CANBERRA, March 30 (Xinhua) -- A new app designed for patients requiring knee replacement surgery has been developed by Australia's leading scientific agency, in a greater push to assist people prepare for, and recover from, the important surgery.
The app, designed in collaboration between the Commonwealth Scientific and Industrial Research Organization (CSIRO) and Johnson & Johnson Medical Devices, will aim to reduce the recovery time and offer better rehabilitation techniques.
Dr Rob Grenfell from the CSIRO said the technology had the potential to make a huge difference to patient recovery by providing patients with practical information - including physiotherapy demonstration videos, pre-surgery checklists, reminders and supportive information in text, video and audio format.
"The aim of our digital health platforms is to support patients on their surgery journey and recovery," Grenfell said in statement released on Thursday.
"As more Australians face surgical treatment for osteoarthritis, more work needs to be done to understand how we can deliver accessible and cost effective services for patients and clinicians.
"This study will allow us to understand the ways in which the app changes the patient experience."
Dr Michael Hunter from the Australian Orthopaedic Association said engaging with patients throughout their recovery was crucial during the later stages of rehabilitation, and added that the app would help patients to "stay on track."
"Studies have demonstrated that sound pre-operative preparation and post-operative rehabilitative exercises following a total knee replacement can improve outcomes by increasing muscle strength, improving joint function, restoring functional mobility, preventing deep vein thrombosis and shortening recovery times," Hunter said.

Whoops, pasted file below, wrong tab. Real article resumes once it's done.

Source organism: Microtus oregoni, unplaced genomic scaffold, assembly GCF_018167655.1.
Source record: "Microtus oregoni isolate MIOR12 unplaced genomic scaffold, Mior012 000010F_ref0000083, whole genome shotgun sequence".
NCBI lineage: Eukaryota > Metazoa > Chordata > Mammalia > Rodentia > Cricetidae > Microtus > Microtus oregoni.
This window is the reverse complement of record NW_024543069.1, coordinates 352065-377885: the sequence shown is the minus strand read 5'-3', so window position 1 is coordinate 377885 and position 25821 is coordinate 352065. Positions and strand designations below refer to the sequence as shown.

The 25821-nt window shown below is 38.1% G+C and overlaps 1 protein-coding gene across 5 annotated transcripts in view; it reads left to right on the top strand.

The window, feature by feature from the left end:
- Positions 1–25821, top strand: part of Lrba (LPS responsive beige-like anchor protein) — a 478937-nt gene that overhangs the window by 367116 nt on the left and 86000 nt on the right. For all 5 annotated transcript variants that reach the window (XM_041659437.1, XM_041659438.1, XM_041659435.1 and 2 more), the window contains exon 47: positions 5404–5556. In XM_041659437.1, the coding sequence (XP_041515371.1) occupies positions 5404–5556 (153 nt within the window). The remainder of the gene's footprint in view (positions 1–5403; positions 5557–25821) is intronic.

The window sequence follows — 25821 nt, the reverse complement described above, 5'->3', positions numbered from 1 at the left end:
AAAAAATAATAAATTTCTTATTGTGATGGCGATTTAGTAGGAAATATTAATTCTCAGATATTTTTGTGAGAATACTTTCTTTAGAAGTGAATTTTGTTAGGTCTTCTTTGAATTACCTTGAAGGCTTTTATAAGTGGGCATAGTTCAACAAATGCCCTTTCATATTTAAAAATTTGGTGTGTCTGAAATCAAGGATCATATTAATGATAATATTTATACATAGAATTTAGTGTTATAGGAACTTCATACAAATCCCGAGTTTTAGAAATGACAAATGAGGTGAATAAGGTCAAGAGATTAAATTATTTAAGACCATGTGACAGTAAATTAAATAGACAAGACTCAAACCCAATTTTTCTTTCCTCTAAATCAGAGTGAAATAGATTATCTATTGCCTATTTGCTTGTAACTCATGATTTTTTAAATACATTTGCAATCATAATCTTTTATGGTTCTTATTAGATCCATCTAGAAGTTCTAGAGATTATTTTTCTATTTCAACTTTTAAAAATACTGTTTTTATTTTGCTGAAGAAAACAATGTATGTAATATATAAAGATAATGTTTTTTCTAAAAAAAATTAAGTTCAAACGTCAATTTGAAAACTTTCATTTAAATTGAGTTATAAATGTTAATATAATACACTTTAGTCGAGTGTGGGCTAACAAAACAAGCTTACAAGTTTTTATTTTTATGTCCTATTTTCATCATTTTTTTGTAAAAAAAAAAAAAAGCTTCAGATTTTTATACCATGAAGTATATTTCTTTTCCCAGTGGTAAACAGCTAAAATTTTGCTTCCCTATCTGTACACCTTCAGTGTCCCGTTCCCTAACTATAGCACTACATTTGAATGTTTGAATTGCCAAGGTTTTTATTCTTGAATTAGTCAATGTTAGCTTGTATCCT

"The online portal will also provide instant access to patient recovery data enabling clinicians to act upon progress in real time fashion."
Meanwhile Gavin Fox-Smith from Johnson & Johnson said the collaboration and the trial of the app will provide "additional support" to clinicians and patients undergoing knee replacement surgery.
"We are committed to improving surgical outcomes to support a patient's journey from pre-surgery education and exercises to post-operative compliance and return to wellness," Fox-Smith said in a statement.
"We believe that the use of innovative technology combined with sound clinical research practices through this clinical trial will provide information to support the best outcomes for patients, surgeons and hospitals."
According to the CSIRO, up to 300 patients will be involved in the trial at five hospitals in multiple states in Australia.